Last night, I remembered a book I stumbled upon but never checked out while researching ball lightning for a paper in the University of North Dakota geology library a quarter of a century ago. It didn’t quite belong in a geology library (or in the nonfiction section), but I’m glad it was there.
In the book, the author told of a hitherto undiscovered land where an assortment of fantastic little critters lived who had evolved adaptations a la Galápagos/Darwin. It had wonderful illustrations and seemed to be written in a very serious and scientific manner. That’s all I remembered.
After quite a few futile search stabs with ODIN (the Online Dakota Information Network), I added “satire” to the search and BINGO.
The Snouters: Form and Life of the Rhinogrades by Harald Stümpke (1967)
Found and bought a good-looking hardcover on eBay and it’s headed my way.
I had gone to Central Dakota Humane Society looking for a calico, and there were a few. It was great fun meeting them all.
And then I was told there was one more in quarantine along with a sister and two brothers. They had been abandoned during the night at the shelter.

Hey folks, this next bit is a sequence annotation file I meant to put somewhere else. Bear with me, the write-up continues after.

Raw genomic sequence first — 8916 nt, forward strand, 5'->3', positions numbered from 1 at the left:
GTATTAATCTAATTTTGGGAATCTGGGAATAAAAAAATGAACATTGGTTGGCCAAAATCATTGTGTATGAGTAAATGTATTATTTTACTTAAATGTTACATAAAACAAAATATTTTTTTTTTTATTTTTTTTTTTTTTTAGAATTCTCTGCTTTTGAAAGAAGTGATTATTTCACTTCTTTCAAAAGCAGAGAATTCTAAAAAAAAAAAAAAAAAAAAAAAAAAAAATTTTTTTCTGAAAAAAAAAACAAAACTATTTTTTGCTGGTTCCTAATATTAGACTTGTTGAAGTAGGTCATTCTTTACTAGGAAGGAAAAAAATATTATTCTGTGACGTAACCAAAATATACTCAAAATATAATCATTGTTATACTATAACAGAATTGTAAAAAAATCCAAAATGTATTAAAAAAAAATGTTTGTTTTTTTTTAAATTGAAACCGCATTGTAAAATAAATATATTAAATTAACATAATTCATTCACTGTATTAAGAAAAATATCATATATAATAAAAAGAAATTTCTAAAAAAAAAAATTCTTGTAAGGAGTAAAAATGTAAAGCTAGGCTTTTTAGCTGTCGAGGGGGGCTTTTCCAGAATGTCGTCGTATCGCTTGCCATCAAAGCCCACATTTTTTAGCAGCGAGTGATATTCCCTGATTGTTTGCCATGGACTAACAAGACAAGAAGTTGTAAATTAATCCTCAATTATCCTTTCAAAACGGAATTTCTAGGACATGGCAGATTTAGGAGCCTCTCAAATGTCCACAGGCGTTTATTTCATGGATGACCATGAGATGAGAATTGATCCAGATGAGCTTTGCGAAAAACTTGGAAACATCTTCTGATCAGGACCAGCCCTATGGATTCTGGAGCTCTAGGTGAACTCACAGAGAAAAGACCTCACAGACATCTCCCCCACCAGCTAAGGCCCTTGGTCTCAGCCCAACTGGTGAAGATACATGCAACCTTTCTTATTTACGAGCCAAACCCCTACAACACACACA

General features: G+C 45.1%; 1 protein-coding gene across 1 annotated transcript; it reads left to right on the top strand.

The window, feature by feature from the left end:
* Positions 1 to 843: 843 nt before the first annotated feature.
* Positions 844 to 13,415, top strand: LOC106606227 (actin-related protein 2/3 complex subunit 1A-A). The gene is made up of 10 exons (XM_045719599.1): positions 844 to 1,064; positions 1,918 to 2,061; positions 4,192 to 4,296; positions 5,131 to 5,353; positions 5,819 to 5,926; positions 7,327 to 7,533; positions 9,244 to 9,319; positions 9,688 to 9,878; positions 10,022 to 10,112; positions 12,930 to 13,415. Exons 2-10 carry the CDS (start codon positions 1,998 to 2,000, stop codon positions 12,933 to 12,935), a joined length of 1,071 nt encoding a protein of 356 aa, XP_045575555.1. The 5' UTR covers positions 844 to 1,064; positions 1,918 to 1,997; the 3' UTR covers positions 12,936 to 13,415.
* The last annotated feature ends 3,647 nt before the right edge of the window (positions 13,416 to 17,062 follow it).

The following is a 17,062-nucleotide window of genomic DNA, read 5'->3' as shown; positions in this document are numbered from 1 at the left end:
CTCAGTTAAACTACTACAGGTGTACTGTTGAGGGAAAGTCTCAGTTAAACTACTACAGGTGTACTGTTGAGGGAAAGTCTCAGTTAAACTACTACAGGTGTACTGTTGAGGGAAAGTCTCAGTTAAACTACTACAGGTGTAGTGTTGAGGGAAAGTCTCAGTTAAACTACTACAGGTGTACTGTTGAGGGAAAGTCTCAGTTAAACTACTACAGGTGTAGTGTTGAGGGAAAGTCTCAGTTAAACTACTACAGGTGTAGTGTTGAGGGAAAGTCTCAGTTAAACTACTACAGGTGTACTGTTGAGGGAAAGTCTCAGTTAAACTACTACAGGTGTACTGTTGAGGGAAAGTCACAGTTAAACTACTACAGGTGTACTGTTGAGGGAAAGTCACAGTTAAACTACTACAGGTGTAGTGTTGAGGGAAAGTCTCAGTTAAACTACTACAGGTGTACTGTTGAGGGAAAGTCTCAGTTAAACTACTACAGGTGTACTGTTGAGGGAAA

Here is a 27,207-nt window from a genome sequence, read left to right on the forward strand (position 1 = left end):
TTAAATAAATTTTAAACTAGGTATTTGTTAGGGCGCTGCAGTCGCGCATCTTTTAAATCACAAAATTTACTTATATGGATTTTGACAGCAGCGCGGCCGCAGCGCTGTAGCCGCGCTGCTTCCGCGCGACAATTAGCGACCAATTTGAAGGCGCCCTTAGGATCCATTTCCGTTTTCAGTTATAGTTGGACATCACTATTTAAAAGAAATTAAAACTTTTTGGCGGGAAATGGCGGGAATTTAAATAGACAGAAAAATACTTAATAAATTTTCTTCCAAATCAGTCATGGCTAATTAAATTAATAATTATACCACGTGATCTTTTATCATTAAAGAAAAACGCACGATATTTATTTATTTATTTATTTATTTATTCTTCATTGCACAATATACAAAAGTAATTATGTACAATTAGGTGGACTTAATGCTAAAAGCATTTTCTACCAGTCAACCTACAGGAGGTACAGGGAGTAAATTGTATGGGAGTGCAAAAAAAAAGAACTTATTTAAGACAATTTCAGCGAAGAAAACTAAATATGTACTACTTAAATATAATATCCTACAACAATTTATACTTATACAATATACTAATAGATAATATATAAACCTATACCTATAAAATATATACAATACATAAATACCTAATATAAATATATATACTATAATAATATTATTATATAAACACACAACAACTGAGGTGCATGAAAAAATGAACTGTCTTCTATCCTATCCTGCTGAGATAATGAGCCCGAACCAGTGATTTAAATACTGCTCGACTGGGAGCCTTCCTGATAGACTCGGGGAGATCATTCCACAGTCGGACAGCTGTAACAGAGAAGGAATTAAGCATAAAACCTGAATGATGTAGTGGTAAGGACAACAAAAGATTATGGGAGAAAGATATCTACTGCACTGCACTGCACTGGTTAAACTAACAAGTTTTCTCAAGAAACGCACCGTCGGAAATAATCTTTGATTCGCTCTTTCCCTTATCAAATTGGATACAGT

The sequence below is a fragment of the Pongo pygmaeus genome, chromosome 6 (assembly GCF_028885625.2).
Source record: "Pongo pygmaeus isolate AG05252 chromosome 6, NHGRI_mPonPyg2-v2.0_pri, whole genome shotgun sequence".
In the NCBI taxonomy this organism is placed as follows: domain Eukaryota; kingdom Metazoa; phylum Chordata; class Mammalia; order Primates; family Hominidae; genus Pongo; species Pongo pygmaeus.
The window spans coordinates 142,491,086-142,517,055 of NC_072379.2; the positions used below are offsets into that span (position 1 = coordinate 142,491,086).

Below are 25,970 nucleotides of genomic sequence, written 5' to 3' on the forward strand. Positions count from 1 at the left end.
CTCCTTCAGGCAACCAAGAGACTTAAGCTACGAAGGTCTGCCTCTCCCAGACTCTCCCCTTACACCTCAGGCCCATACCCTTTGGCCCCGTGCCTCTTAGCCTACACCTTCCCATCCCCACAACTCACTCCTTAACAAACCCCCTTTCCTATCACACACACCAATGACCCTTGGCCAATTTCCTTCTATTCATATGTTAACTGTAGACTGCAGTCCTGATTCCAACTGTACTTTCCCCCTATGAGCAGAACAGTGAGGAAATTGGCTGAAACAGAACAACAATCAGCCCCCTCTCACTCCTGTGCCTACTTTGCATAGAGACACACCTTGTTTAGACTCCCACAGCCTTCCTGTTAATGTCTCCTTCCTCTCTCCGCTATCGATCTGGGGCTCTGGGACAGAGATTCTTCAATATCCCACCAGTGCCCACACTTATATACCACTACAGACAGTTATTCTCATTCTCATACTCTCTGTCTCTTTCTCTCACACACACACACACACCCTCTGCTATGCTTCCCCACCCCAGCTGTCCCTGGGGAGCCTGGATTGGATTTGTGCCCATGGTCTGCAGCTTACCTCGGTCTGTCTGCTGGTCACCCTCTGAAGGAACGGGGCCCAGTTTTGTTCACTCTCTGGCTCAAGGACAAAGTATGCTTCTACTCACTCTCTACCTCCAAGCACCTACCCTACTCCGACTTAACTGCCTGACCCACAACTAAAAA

The calico was Patchie — You know her as Cricket these days. There was a black and white boy with an impressive overbite named Sylvester. There was a tumbly orange fella named Nipper. And lastly, there was an adorable doof with orange and white fur and a single canine tooth named Sophia.
I wasn’t supposed to like her.
As I sat on a chair inside the quarantine, Sophia came right up to me, stood up and put her front feet on my leg to check me out, purred, hopped into my lap and then hopped on my shoulder like a parrot.
Thanks to growing up in North Dakota — where nobody got rid of perfectly-good appliances until they stopped working, exploded, caught fire or got skunked by an actual skunk — I am very familiar with Avocado and Harvest (called “Harvest Gold”* in my neck of the woods). On the other hand, I only have fleeting memories of Woodhue, Frost White and Mist Blue after seeing them here, and the latter two mostly just remind me of those long-expired pastel mints that elderly relatives always had somewhere in their house in a decorative glass container. [shudder]
*I have been informed that Harvest Gold is darker than simply Harvest, but still lighter than the infamous Harvest Black.
Ad of Yore: General Electric Air Conditioner full-page print advertisement from a 1969 Look magazine
After years and years of research, I have finally found the one person who best epitomizes North Dakotans for the outside world.
It’s not Lawrence Welk, Josh Duhamel (Sorry, ladies.), Shadoe Stevens, Leslie Bibb (Call me!) or Angie Dickinson. Rather, it’s Father Aloysius Bittman of Mandaree, North Dakota, who was featured in a 1969 print ad for Volkswagen.
Don’t believe me? See for yourself.
Ad of Yore: Volkswagen print advertisement from a 1969 Look magazine